In 2015, an intriguing new 3D printer company called 3D By Flow emerged with a printer called the Focus, a portable, multi-extruder 3D printer capable of printing in multiple materials including both standard plastic filament and pastes. Although the Kickstarter campaign for the Focus didn’t quite reach its funding goal, the Dutch company, now called byFlow, proceeded to market the printer anyway, and has become an excellent example of how crowdfunding campaigns don’t necessarily make or break a business. Two years later, byFlow is thriving, with production accelerating to meet a goal of selling 100 printers per month by this summer.
In addition, byFlow is working with chocolate company Callebaut to develop a high-quality 3D chocolate printer. It’s a busy time for byFlow, and leading the company is CEO Nina Hoff, who is skillfully managing the business as well as working on some side projects of her own. We got a chance to talk to Hoff recently about those side projects, as well as about byFlow and 3D food printing in general.
Tell us a bit about yourself and your background. How did you come to work in the 3D printing industry?
“I’m 25 years old, and have a Bachelor in Management in Healthcare. I used to work as a Manager, Recruiter and Consultant for Hospitals, Mental Hospitals and Elderly Peoples Homes. When my brother, Floris, asked me to join him to start a 3D Printing Company, it wasn’t hard for me to say: ‘YES.’ I fell in love with the Focus 3D Printer when Floris created his first prototype in a white suitcase. It immediately had the Apple look and feel, and it was the first time that I felt I wanted to try a 3D Printer myself. My dad had a FabLab since 2011, but because the printers looked so bulky and complicated back then, I didn’t feel the urge to use them. Now, with the Focus 3D Printer, I like to search for cool stuff online and 3D Print jewellery, flowerpots or cool wooden glasses myself.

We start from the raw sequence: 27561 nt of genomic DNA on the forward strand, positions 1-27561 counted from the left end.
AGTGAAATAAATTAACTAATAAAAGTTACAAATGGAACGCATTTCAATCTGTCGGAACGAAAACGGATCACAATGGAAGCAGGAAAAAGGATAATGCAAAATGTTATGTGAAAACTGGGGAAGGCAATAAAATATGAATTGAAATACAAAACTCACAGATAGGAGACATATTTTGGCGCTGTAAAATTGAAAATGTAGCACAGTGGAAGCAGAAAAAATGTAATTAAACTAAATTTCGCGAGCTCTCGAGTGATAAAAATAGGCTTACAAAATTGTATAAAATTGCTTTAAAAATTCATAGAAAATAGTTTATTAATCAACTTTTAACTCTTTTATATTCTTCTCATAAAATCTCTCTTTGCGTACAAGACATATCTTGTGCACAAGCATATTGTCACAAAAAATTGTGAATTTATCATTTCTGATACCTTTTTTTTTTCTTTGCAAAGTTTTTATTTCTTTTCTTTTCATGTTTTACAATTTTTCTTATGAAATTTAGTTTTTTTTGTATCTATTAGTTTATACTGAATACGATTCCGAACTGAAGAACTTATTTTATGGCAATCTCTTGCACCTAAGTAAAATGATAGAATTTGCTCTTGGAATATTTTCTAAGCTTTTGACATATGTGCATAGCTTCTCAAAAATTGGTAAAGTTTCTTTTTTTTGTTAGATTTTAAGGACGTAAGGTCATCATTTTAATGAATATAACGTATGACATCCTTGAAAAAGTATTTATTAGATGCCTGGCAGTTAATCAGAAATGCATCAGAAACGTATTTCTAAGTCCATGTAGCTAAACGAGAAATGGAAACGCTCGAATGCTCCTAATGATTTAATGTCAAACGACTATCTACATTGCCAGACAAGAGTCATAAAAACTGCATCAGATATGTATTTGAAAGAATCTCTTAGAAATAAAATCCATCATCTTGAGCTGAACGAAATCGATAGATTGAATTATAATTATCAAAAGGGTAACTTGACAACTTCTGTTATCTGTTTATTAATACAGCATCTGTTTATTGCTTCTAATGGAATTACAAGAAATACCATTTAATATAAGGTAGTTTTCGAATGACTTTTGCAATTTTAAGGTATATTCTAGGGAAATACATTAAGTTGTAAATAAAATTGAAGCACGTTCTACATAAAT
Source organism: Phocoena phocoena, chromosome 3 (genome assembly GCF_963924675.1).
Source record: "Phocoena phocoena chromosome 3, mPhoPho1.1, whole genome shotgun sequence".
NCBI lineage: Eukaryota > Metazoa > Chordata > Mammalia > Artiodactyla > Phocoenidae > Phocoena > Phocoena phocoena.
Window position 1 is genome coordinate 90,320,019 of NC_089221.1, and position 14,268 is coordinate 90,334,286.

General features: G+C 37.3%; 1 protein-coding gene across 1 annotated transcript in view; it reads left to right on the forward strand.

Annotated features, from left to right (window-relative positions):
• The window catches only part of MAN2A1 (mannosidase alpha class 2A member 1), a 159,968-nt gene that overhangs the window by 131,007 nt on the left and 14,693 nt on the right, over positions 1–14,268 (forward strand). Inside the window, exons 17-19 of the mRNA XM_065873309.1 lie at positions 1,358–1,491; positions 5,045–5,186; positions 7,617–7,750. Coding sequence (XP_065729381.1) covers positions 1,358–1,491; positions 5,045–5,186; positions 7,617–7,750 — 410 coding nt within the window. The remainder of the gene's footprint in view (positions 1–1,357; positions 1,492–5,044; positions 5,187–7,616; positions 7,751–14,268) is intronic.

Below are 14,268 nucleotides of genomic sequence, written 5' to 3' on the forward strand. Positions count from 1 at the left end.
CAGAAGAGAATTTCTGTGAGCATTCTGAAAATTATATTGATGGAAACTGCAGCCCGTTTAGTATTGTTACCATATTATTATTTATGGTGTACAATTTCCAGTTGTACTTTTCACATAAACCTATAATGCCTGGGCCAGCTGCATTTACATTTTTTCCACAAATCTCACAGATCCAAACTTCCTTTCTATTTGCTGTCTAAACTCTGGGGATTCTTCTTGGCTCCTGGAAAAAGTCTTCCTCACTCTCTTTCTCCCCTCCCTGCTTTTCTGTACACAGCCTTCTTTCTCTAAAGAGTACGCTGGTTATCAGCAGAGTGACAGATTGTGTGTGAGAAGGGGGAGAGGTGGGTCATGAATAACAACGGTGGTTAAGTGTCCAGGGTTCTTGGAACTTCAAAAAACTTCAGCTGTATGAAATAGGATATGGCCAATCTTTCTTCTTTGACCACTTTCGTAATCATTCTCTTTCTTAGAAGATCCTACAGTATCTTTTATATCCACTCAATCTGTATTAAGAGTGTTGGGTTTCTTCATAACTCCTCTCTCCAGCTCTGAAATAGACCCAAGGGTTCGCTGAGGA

Since September 2015 I joined byFlow and as a CEO I’m responsible for strategy, partnerships, leading the team (of 10 men, sales, marketing, development), finance, Supply Chain Management, etc. Working in a fast growing environment fits me, I love to see our ‘baby grow.’ To find similar young entrepreneurs I joined the Kairos Society in 2016, a global network of young entrepreneurs that are working on finding solutions to help solve world problems. With one of my friends I’m currently trying to inspire young women to join a company in Tech or choose for a studies in technology, therefore we created a platform called: WomenTechTalks. We launched this on April 13th.”
“byFlow has been researching food 3D Printing since 3 years now for several reasons. During the 3D Food Printing Conferences (organised since 2014 by Frits Hoff), we spoke with a lot of different companies in the food industry. From commercial Chocolate 3D Printing to create shapes that are not possible by hand, to food printing in Healthcare for people in Elderly peoples homes. Lots of people don’t know this, but 80% of elderly people living in Elderly peoples homes in The Netherlands alone have swallowing problems. This means they cannot eat the regular food like ‘normal’ people. For them the Healthcare industry created Nutri-drinks, just drinks that contain all the ingredients people need. But what people forget is that eating is very important and all about experience, especially for people that already have to sit or lie down all day. For these people 3D Foodprinting could be an important solution, we can use fresh ingredients which contain lots of nutrition, or even add natural vitamins or minerals, and print this in all shapes in 3D. The ingredients have to be a paste-like material so it’s easy to swallow, but can be printed again in the shape of a tomato or a carrot. Even meat-printing is possible. With Food Ink we launched the World’s first 3D Printed restaurant to show the possibilities and capabilities of Foodprinting with the Focus 3D Printer. This was a great example of how the food of the Future and the Restaurants of the future will possibly look like.”
What other plans does byFlow have for the future, beyond the Focus and the collaboration with Barry Callebaut?
“byFlow is currently focussing on selling and producing as many Focus 3D Printers as possible, the target for this year is selling 1000 Focus 3D Printers. For this we’ve set up the supply chain and speeded up our sales-strategy by involving more resellers and distributors in the sales process. We’ve expanded our team to 10 people. The sales of the Focus 3D Printer is very important to us, we learn why people would 3D print different materials (such as silicone, ceramics, differents clays and food of course), and let us better understand what markets would need a 3D Printer for different materials. With the data we gather we can develop new print-heads and new printing techniques that can fit on the Focus 3D Printer to better serve our customers.